This is the heart of Trump’s – and Republicans’ – anti-mail-in ballot push. But it is impossible to either entirely prove or disprove because it is a prediction.

There is however substantial evidence that mail-in ballots are not ‘substantially’ fraudulent: they are used universally in five states – Colorado, Hawaii, Oregon, Washington and Utah. Oregon was the first to go all mail-in, in 2000.

That means every voter is sent a ballot in advance, which they can either return completed during early voting by mail or in person at a polling place, or take uncompleted to a polling center on election day. 

None of these states has been hit by increased claims of electoral fraud which would render their elections ‘substantially fraudulent.’ 

In Oregon, for example, the Secretary of State’s office referred 57 cases of possible fraud to prosecutors, resulting in 10 prosecutions after the 2016 presidential elections. 

Among them were a student who voted in Colorado as well as Oregon when her parents sent her a ballot from home, and a woman who voted for herself and her daughter.

Remote systems: How people submit mail-in ballots varies by state. In Maryland, a special election last month to fill the late Elijah Cummings' seat saw people able to drop off ballots in a box at voting centers, rather than coming inside

Remote systems: How people submit mail-in ballots varies by state. In Maryland, a special election last month to fill the late Elijah Cummings’ seat saw people able to drop off ballots in a box at voting centers, rather than coming inside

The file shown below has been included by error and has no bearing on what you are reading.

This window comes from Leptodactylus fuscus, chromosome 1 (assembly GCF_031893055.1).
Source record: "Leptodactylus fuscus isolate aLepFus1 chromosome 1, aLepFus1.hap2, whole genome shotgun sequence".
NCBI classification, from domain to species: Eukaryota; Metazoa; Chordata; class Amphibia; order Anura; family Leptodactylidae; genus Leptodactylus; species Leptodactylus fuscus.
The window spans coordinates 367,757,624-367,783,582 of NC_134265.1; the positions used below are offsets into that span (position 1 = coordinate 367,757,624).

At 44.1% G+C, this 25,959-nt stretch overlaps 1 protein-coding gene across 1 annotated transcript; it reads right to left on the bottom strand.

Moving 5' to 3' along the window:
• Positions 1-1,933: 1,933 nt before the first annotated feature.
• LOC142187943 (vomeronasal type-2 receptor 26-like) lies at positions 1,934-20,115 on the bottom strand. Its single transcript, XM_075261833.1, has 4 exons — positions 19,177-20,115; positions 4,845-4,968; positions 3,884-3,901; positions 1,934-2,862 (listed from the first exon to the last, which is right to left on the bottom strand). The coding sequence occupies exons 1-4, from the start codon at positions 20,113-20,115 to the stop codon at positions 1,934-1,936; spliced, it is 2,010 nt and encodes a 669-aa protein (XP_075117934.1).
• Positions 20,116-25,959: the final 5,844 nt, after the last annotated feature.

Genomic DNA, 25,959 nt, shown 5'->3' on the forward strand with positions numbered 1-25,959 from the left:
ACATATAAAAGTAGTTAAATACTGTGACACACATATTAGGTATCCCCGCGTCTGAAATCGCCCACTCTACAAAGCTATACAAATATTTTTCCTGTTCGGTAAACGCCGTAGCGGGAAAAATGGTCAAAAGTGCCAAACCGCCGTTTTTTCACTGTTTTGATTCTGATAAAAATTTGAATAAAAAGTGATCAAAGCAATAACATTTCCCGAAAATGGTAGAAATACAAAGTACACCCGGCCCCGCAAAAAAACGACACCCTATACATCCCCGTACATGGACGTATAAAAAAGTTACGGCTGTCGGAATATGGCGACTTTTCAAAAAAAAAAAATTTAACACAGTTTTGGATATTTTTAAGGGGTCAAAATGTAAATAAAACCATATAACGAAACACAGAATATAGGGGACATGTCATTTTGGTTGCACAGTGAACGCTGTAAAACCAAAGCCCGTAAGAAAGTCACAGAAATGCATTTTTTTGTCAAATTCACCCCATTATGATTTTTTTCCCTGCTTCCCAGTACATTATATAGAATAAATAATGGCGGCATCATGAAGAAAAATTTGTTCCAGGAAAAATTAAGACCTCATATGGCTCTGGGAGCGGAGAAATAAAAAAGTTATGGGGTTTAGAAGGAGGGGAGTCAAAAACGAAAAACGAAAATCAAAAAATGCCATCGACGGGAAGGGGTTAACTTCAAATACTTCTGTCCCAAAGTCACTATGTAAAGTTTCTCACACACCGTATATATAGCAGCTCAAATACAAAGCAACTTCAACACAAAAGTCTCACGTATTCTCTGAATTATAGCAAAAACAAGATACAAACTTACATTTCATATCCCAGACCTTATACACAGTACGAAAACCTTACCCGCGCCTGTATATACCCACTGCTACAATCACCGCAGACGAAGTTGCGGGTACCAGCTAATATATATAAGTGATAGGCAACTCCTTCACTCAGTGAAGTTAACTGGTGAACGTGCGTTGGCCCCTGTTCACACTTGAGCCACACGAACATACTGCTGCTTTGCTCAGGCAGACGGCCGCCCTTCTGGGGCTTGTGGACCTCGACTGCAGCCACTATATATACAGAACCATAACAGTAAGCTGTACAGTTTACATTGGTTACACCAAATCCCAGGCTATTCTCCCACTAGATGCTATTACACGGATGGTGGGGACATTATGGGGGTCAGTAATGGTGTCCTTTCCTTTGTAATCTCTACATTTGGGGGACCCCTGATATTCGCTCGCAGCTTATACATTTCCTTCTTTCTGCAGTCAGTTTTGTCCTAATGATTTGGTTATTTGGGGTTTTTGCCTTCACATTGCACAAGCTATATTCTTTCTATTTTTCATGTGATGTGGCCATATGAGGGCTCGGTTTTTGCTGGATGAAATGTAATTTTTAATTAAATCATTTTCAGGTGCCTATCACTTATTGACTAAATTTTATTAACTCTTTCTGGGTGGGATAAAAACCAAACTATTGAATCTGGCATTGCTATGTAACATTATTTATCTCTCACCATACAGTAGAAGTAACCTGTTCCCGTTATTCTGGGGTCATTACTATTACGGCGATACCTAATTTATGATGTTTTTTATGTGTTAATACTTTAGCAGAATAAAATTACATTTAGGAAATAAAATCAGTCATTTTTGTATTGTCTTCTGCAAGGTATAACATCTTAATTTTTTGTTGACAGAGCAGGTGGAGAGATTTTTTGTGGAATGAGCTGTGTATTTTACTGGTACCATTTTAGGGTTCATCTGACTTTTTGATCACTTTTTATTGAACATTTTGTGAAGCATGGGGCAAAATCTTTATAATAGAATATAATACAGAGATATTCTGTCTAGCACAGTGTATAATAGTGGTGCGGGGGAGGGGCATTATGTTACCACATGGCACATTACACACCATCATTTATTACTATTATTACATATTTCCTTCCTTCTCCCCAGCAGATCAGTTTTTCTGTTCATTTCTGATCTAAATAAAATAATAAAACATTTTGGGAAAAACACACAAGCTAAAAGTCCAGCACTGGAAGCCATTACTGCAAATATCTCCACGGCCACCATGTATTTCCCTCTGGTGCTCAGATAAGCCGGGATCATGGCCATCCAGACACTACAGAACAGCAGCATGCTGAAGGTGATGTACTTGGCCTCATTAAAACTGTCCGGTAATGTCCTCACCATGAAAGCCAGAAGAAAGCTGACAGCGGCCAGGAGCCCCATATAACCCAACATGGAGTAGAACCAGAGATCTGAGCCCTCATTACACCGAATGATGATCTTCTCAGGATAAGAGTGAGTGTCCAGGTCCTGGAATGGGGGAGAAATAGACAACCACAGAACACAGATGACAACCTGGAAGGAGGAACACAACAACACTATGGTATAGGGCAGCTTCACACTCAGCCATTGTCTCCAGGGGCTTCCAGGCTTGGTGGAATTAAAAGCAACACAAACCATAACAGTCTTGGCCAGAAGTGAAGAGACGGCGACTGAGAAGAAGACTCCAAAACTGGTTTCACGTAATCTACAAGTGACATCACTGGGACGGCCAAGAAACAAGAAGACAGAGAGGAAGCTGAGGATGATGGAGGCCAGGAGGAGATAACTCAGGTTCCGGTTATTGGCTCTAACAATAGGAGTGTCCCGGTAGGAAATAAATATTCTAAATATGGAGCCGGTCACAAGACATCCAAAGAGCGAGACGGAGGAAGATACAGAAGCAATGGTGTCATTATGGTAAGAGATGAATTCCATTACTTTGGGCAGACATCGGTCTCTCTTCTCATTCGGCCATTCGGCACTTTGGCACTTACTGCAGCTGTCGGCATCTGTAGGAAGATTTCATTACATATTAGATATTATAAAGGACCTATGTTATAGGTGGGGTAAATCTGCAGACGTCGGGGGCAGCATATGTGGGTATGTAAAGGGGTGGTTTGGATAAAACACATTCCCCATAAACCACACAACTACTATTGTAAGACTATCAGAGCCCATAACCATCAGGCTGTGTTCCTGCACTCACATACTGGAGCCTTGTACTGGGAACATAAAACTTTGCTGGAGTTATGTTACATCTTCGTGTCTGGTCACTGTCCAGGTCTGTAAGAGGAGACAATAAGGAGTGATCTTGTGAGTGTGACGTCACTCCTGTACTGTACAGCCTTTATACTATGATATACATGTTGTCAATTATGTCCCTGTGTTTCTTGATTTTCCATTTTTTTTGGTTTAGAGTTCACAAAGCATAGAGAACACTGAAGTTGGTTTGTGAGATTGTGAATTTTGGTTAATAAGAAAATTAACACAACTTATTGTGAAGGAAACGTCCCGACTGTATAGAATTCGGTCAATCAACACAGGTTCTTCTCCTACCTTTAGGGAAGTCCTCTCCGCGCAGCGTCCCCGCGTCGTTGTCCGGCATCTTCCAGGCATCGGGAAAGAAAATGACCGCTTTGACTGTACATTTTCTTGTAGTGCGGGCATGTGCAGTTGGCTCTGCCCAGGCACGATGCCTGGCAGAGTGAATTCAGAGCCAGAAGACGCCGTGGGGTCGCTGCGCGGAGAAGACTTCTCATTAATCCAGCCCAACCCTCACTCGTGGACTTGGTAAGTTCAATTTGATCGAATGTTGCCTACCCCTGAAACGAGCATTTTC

Absentee counting: This is how absentee ballots are counted in many areas, in this case in Cleveland in April for county board elections

Absentee counting: This is how absentee ballots are counted in many areas, in this case in Cleveland in April for county board elections

As for how those 10 cases would have changed the election, four were Democrats, one Republican, one Libertarian and four unaffiliated; Oregon voted for Hillary Clinton by 1,002,106 to 782,403 for Donald Trump. 

The tiny scale of prosecuted cases is a pattern across the country: the White House highlighted a report from the conservative Heritage Foundation which runs a database of fraud cases, but it managed to come up with just over 1,000 cases of all types of fraud going back as far as 1994, covering elections at every level. 

Similarly, in 2012, a large-scale investigation commissioned by the Knight Foundation found 491 instances of absentee ballot fraud in the previous 12 years. 

It said that level appeared to be higher than in voting in person; in the same period it found only 10 cases of people impersonating other voters at a polling place.

However in that same period, the total number of votes cast by Americans runs far into the billions and there have been no cases where an entire state’s elections have been declared to be ‘substantially fraudulent’ or anything equivalent to that. 

In fact, levels of fraud uncovered by investigation after investigation are consistently extremely low.  

For example, the U.S. Attorney in North Carolina ordered an audit of the 2016 election, where more than 4.5 million ballots were cast in a state which voted for Trump but is seen now as a possible swing state.

It uncovered the following – effectively about 500 votes which were ineligible:

  • 400 suspected felons and 41 non-citizens had voted illegally
  • 34 citizens were wrongly refused the right to vote because they were mistakenly declared ineligible 
  • two suspected cases of voter impersonation – it was not specified whether this was in person or by mail
  • 24 people who voted twice, mostly in other states. 

The exercise suggests that the numbers were far too small to move the results of the election. If translated to states with closer margins – such as Michigan – such a scale of fraud would still do nothing to change the outcome.